Manitoba eyes wine bars, beverage rooms without hotel requirement and more
Manitobans may soon have more places to raise a glass if a bill before the legislature becomes law.
The bill is aimed at simplifying the province's licensing system, with its many categories that require a full kitchen for some operators, entertainment for others and on-site hotel rooms for many.
One proposed change would eliminate the need for beverage rooms -- a type of licence that does not require a full kitchen -- to have hotel rooms on the premises. The current rules require a minimum of four rooms in small communities and 40 in Winnipeg and Brandon.
Justice Minister Kelvin Goertzen said he wasn't sure why that requirement was put in place almost a century ago after the end of Prohibition.
"There wasn't a lot of close connection between the serving of alcohol ... and a hotel situation," Goertzen said Tuesday.
"I don't think that the expectation was that ... people needed a place to sleep at night."
The idea was not well received by many hotel owners consulted by the government. They told the provincial regulator -- the Liquor, Cannabis and Gaming Authority of Manitoba -- that they had invested a lot of money to meet the hotel-room requirement, the authority said in a written report on its consultations.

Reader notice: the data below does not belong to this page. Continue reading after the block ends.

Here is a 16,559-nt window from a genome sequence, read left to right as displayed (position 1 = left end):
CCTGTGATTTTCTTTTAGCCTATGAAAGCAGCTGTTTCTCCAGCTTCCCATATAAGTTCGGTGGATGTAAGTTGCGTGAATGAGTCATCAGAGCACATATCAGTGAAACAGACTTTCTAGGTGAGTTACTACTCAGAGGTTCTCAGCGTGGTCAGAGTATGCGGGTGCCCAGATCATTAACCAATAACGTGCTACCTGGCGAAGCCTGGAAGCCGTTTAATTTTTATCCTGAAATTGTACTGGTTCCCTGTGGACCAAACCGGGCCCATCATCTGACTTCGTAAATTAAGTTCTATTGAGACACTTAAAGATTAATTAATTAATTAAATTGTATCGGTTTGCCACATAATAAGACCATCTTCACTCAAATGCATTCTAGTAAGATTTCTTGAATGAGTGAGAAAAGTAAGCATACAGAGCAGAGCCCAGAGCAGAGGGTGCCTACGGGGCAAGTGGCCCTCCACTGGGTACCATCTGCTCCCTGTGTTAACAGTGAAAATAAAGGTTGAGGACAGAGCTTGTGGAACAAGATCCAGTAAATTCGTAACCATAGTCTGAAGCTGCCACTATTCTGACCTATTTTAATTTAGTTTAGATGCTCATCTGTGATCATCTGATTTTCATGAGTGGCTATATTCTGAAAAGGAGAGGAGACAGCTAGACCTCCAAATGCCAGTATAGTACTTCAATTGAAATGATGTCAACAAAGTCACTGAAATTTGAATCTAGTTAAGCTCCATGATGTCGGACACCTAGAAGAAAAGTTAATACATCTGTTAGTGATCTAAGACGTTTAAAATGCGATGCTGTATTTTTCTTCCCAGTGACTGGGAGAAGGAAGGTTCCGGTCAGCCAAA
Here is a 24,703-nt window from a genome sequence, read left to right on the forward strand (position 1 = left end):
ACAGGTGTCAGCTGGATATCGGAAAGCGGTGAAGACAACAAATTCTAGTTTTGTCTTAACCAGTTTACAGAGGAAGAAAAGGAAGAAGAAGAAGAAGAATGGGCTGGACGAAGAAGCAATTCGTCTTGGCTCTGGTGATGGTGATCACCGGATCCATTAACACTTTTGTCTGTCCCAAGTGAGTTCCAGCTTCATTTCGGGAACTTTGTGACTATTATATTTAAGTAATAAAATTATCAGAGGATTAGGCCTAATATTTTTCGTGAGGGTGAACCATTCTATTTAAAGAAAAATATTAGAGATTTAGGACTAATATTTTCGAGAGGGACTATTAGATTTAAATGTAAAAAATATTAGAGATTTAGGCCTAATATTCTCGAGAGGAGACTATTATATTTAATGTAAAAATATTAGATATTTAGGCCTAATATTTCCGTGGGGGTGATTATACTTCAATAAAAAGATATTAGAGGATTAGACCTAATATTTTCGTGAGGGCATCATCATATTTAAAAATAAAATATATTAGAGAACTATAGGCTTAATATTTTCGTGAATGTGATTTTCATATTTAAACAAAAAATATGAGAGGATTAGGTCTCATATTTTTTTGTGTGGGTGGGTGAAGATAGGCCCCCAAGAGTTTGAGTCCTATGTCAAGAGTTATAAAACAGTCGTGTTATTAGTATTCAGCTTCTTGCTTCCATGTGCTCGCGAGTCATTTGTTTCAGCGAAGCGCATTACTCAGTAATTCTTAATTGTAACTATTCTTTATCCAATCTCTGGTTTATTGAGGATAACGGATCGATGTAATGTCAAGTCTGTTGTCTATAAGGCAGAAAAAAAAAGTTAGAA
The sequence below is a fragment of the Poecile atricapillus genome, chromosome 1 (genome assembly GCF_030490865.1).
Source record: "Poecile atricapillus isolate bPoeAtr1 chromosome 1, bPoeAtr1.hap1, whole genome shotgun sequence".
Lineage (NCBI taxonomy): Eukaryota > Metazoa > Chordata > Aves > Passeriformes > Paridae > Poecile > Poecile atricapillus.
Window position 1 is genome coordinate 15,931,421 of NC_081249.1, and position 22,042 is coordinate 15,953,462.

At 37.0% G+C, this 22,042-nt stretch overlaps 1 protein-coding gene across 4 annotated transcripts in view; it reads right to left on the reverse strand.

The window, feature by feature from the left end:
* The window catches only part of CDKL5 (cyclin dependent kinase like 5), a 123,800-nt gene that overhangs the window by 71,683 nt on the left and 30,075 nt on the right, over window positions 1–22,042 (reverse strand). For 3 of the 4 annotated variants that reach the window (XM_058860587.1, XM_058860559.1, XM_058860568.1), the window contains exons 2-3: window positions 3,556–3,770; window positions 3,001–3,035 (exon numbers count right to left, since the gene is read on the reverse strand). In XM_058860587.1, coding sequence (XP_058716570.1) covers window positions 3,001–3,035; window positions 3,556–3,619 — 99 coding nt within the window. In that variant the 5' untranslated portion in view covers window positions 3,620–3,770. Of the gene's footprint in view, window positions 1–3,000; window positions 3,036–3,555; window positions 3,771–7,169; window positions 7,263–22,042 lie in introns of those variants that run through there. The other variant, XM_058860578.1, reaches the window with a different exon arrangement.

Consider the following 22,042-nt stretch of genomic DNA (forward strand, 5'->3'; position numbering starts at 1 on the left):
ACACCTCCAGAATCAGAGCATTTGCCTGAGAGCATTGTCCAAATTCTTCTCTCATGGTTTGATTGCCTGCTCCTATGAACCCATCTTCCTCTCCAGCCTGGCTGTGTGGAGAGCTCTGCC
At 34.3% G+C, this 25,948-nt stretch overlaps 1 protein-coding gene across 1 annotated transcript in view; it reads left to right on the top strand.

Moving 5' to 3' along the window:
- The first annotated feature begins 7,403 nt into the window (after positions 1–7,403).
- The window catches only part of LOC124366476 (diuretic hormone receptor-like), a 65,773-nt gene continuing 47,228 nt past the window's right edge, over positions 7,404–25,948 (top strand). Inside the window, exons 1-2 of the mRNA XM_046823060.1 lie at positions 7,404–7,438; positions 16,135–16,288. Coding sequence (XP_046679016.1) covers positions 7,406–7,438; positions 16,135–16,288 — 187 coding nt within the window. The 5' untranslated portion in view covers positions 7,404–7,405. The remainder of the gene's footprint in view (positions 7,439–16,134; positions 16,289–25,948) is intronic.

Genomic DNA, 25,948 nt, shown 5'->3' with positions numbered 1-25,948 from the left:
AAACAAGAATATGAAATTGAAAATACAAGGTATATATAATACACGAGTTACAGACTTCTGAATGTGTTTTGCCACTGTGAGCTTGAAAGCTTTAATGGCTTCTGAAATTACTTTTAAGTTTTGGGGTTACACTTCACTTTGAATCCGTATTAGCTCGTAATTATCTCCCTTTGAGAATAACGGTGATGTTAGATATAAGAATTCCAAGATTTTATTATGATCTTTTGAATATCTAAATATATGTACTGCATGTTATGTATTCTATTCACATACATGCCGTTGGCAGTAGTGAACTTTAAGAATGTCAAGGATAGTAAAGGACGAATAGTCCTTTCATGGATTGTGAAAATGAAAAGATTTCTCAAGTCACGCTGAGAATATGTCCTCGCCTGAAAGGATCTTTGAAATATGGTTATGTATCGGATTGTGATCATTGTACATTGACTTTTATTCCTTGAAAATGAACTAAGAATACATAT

The bill would also let the provincial cabinet set up new categories of licences. That could pave the way for wine bars inside wine stores, Goertzen said. It would also make it easier for temporary summer outdoor bars, called 'pop-ups', to get a licence.
The changes, for the most part, were welcomed by the Manitoba Restaurant and Food Services Association.
The group said competition from new entrants with less overhead could cause some problems, but the overall move to reduce red tape and make it easier to get a licence for modern alcohol distribution is a big plus.
"The problem is, is that these (current) licences really focus on business what it looked like 20, 30 years ago," said Shaun Jeffrey, the association's executive director.
Many restaurants could take advantage of the new flexible system to open temporary outdoor bars in the summer, Jeffrey said.
It's not clear when the bill put forward by the Progressive Conservative government could become law. The legislature is scheduled to break for the summer next week.
This report by The Canadian Press was first published May 24, 2022.